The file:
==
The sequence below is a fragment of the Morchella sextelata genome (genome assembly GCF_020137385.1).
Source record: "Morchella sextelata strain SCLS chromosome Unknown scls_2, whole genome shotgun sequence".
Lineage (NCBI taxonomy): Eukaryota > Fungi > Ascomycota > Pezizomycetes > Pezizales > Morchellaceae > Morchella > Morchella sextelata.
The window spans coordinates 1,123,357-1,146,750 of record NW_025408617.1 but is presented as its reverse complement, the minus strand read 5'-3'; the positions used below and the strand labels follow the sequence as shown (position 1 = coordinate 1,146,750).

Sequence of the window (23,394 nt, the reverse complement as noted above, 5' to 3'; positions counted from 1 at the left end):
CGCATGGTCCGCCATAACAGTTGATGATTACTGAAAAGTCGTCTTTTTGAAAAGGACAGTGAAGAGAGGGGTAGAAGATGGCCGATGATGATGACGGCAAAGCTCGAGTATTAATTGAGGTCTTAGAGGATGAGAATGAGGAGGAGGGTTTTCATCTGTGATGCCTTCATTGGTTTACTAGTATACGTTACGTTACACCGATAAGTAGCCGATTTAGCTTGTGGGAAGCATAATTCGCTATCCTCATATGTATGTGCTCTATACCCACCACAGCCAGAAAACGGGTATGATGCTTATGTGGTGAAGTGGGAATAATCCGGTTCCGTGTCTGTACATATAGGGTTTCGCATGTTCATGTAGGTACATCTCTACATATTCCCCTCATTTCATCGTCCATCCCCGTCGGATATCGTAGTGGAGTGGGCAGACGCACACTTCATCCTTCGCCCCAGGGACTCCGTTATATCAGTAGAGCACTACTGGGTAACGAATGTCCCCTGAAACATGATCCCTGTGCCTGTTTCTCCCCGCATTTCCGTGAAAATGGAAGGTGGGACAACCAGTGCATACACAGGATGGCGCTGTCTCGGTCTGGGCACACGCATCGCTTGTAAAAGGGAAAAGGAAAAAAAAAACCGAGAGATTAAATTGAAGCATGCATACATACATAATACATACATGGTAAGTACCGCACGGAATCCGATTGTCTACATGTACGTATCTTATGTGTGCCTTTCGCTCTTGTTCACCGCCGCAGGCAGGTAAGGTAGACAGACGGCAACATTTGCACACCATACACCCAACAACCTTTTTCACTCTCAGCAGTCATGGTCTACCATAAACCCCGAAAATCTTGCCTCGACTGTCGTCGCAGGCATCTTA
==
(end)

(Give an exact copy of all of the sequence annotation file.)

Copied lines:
The sequence below is a fragment of the Morchella sextelata genome (genome assembly GCF_020137385.1).
Source record: "Morchella sextelata strain SCLS chromosome Unknown scls_2, whole genome shotgun sequence".
Lineage (NCBI taxonomy): Eukaryota > Fungi > Ascomycota > Pezizomycetes > Pezizales > Morchellaceae > Morchella > Morchella sextelata.
The window spans coordinates 1,123,357-1,146,750 of record NW_025408617.1 but is presented as its reverse complement, the minus strand read 5'-3'; the positions used below and the strand labels follow the sequence as shown (position 1 = coordinate 1,146,750).

Sequence of the window (23,394 nt, the reverse complement as noted above, 5' to 3'; positions counted from 1 at the left end):
CGCATGGTCCGCCATAACAGTTGATGATTACTGAAAAGTCGTCTTTTTGAAAAGGACAGTGAAGAGAGGGGTAGAAGATGGCCGATGATGATGACGGCAAAGCTCGAGTATTAATTGAGGTCTTAGAGGATGAGAATGAGGAGGAGGGTTTTCATCTGTGATGCCTTCATTGGTTTACTAGTATACGTTACGTTACACCGATAAGTAGCCGATTTAGCTTGTGGGAAGCATAATTCGCTATCCTCATATGTATGTGCTCTATACCCACCACAGCCAGAAAACGGGTATGATGCTTATGTGGTGAAGTGGGAATAATCCGGTTCCGTGTCTGTACATATAGGGTTTCGCATGTTCATGTAGGTACATCTCTACATATTCCCCTCATTTCATCGTCCATCCCCGTCGGATATCGTAGTGGAGTGGGCAGACGCACACTTCATCCTTCGCCCCAGGGACTCCGTTATATCAGTAGAGCACTACTGGGTAACGAATGTCCCCTGAAACATGATCCCTGTGCCTGTTTCTCCCCGCATTTCCGTGAAAATGGAAGGTGGGACAACCAGTGCATACACAGGATGGCGCTGTCTCGGTCTGGGCACACGCATCGCTTGTAAAAGGGAAAAGGAAAAAAAAAACCGAGAGATTAAATTGAAGCATGCATACATACATAATACATACATGGTAAGTACCGCACGGAATCCGATTGTCTACATGTACGTATCTTATGTGTGCCTTTCGCTCTTGTTCACCGCCGCAGGCAGGTAAGGTAGACAGACGGCAACATTTGCACACCATACACCCAACAACCTTTTTCACTCTCAGCAGTCATGGTCTACCATAAACCCCGAAAATCTTGCCTCGACTGTCGTCGCAGGCATCTTA